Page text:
Floyd Mayweather, USADA deny rules violations prior to Pacquaio fight

ByDan Rafael ESPN logo
Thursday, September 10, 2015

LAS VEGAS -- Floyd Mayweather strongly denied Thursday any wrongdoing related to his receiving an intravenous injection mix of saline and vitamins -- banned under World Anti-Doping Agency guidelines -- on the eve of his record-breaking fight with Manny Pacquiao on May 2.

The United States Anti-Doping Agency on Thursday also disputed that Mayweather violated any rules, saying the boxer applied for and was granted an exemption for the infusion.

"As already confirmed by the USADA statement, I did not commit any violations of the Nevada or USADA drug testing guidelines," Mayweather said in a statement. "I follow and have always followed the rules of Nevada and USADA, the gold standard of drug testing.

"Let's not forget that I was the one six years ago who insisted on elevating the level of drug testing for all my fights. As a result, there is more drug testing and awareness of its importance in the sport of boxing today than ever before. I am very proud to be a clean athlete and will continue to champion the cause."

Mayweather's IV usage, reported Wednesday by SB Nation, was allowed by USADA despite it being against the very WADA rules that USADA claims to follow.

The contract that Mayweather and Pacquiao signed with USADA to cover the drug testing protocol for the bout allowed for therapeutic use exemptions, but USADA issued Mayweather's exemption for the IV use three weeks after the fight, which is unusual.

In addition, USADA did not notify the Nevada State Athletic Commission, the regulatory agency overseeing the fight, or Pacquiao's team until after it was granted well after the fight, something NSAC executive director Bob Bennett took major issue with.

Bennett said only the commission can grant a therapeutic use exemption (TUE) to an athlete, not a drug testing body such as USADA.

"Although Mr. Mayweather's application was not approved until after his fight with Mr. Pacquiao and all tests results were reported, Mr. Mayweather did disclose the infusion to USADA in advance of the IV being administered to him," USADA said in its statement earlier Thursday. "Furthermore, once the TUE was granted, the NSAC and Mr. Pacquiao were immediately notified even though the practice is not prohibited under NSAC rules."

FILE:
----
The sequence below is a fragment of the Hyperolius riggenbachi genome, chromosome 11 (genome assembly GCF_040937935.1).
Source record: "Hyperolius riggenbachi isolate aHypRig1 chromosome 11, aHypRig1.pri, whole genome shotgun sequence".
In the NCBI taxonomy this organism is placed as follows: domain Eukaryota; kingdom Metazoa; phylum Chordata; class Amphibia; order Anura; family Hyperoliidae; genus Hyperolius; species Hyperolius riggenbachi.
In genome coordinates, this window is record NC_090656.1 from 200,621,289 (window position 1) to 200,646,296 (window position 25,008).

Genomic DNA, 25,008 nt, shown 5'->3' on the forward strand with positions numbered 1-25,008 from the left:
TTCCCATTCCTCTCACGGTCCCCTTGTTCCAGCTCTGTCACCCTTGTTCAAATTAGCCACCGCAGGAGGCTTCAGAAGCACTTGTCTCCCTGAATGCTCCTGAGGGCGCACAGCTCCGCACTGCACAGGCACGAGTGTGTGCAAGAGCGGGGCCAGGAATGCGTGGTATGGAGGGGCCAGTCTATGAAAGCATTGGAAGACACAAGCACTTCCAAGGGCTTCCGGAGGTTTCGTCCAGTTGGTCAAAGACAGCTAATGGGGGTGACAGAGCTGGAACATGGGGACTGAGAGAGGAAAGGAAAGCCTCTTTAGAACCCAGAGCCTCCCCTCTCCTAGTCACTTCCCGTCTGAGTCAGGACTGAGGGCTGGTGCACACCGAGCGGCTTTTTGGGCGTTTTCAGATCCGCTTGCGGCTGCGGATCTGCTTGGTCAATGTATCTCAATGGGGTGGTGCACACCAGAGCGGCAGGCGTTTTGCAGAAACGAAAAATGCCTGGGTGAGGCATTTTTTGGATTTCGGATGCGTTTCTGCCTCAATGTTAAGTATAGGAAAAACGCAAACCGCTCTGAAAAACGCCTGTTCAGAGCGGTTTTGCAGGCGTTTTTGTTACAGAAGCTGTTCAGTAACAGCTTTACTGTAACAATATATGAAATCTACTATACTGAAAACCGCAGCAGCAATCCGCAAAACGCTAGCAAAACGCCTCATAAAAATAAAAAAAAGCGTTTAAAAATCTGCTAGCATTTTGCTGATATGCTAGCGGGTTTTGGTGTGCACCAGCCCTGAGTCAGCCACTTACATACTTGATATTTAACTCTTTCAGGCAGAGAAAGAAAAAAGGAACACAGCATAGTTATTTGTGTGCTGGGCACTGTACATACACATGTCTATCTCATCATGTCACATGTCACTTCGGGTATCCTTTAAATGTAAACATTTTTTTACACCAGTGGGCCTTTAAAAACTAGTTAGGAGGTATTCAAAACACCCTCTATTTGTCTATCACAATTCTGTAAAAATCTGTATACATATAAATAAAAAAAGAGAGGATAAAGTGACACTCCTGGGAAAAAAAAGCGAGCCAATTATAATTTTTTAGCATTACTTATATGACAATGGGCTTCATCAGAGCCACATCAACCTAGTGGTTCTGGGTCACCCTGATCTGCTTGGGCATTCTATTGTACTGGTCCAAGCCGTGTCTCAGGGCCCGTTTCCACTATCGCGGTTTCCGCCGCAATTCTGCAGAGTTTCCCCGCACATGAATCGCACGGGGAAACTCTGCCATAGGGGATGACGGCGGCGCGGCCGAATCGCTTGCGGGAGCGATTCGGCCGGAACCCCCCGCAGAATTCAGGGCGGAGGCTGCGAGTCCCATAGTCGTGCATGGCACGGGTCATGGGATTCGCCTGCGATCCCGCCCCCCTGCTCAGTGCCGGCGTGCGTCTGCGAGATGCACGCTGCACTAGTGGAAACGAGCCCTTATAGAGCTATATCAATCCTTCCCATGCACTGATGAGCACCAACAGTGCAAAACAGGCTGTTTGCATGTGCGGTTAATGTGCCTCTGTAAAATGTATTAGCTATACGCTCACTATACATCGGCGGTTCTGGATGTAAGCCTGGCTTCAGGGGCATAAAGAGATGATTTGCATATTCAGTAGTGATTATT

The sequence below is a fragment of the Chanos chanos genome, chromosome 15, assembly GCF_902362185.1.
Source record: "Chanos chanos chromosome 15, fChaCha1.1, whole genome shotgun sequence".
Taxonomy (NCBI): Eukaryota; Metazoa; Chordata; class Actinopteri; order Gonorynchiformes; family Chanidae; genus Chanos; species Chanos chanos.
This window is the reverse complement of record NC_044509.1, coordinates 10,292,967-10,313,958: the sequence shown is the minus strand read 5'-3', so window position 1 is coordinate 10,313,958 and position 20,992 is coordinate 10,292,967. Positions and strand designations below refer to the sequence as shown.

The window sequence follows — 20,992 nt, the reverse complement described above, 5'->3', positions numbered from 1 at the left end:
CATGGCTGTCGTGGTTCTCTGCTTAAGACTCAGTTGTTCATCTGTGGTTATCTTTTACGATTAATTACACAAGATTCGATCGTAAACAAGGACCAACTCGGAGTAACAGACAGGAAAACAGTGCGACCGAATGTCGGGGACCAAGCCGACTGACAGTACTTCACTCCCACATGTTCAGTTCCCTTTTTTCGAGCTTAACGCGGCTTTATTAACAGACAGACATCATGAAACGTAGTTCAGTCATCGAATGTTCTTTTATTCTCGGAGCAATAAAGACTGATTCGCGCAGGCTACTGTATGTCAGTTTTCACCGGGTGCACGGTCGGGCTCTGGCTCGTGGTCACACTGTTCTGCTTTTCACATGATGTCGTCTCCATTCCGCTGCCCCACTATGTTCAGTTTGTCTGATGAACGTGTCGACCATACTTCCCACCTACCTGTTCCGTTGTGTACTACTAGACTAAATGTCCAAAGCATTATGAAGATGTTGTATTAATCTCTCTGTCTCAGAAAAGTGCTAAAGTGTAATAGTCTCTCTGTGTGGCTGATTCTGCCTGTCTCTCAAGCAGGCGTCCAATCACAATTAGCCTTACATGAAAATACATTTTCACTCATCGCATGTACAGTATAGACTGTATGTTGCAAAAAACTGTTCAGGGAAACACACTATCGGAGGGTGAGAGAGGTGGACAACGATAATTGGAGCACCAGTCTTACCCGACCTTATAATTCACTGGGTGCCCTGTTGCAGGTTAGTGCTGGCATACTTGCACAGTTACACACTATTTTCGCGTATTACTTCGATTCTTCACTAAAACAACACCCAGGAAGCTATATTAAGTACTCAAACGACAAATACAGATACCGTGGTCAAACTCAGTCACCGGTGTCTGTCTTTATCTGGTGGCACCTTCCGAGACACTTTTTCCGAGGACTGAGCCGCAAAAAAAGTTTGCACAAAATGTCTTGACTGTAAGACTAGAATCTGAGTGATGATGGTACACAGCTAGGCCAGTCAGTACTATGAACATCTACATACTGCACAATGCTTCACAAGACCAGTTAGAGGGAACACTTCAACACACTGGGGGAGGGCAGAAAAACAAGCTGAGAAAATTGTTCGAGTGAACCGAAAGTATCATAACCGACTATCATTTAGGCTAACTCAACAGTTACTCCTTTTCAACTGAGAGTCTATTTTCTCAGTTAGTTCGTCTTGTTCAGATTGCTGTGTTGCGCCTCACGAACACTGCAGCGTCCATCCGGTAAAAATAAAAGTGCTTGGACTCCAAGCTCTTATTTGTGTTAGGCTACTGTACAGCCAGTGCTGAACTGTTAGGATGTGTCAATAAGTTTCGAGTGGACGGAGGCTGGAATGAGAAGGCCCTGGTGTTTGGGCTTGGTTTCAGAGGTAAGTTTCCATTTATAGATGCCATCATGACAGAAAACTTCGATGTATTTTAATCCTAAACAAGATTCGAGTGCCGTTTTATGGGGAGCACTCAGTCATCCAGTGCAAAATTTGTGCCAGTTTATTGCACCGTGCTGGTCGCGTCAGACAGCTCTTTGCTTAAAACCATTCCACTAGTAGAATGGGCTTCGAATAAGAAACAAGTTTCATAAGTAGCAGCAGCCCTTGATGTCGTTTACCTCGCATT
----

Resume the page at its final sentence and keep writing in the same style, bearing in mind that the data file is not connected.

The controversy over Mayweather using IV injections that are not WADA compliant comes just days before he is scheduled to defend the welterweight world title against Andre Berto on Saturday night at the MGM Grand in what Mayweather has said will be the final bout of his 19-year career.

Mayweather's medical team told the USADA collection agents that the IV -- which reportedly included a mixture of 250 milliliters of saline and multivitamins and a 500-milliliter mixture of saline and Vitamin C -- was being given to Mayweather for rehydration purposes following the weigh-in.

The fact that they were given intravenously was not allowed, according to WADA rules that state intravenous infusions or injections of more than 50 milliliters per six hours are prohibited "except for those legitimately received in the course of hospital admissions, surgical procedures, or clinical investigations."

WADA bans such large injections and infusions because they can be used to "dilute or mask the presence of another substance."

While Mayweather was given an exemption three weeks after the fight, Pacquiao was denied a request by the NSAC to be injected with the legal painkiller Toradol on fight night to ease pain in his injured rotator cuff, for which he had surgery after the bout.

Pacquiao's camp was upset about the situation.

"I find it ironic. We tried to get an injection that was totally legal before the fight and the commission slams us and then this thing with Mayweather happens," Michael Koncz, Pacquiao's adviser, told ESPN. "We need to fight in Vegas again so I don't want to make many more comments but it is unusual and it was never disclosed to us until quite a ways after the fight.

"Maybe the best thing for Floyd to do is have a rematch with Manny. But we were shocked by [the TUE]. It shouldn't have happened."

Top Rank chairman Bob Arum, Pacquiao's promoter, also was upset by the situation.

"USADA has a lot of explaining to do," Arum told ESPN. "When we learned about this I was outraged. But I can't just bay at the moon. What legal redress do we have? I have the information, our lawyers got it, but what were we supposed to do with it? Ask for the decision to be reversed? I really think people have to look closely at USADA and investigate what's going on with them."

Arum also said the reason he didn't go public when he received the news that Mayweather had been granted the TUE retroactively because he was bound by a confidentiality clause in the contract with Mayweather. But once the matter became public, he discussed it.

"Our lawyers told us that the information tramsmitted to us was confidential and we were not allowed to disseminate it, so based on that advice we said nothing [until it came out]," Arum said.

When Mayweather and Pacquiao initially began negotiating a fight in late 2009, it fell apart over a disagreement on drug testing protocol, which became a major hurdle in making the fight. After Mayweather accused Pacquiao of using performance-enhancing drugs, Pacquiao sued him and Mayweather eventually settled for an undisclosed seven-figure settlement.

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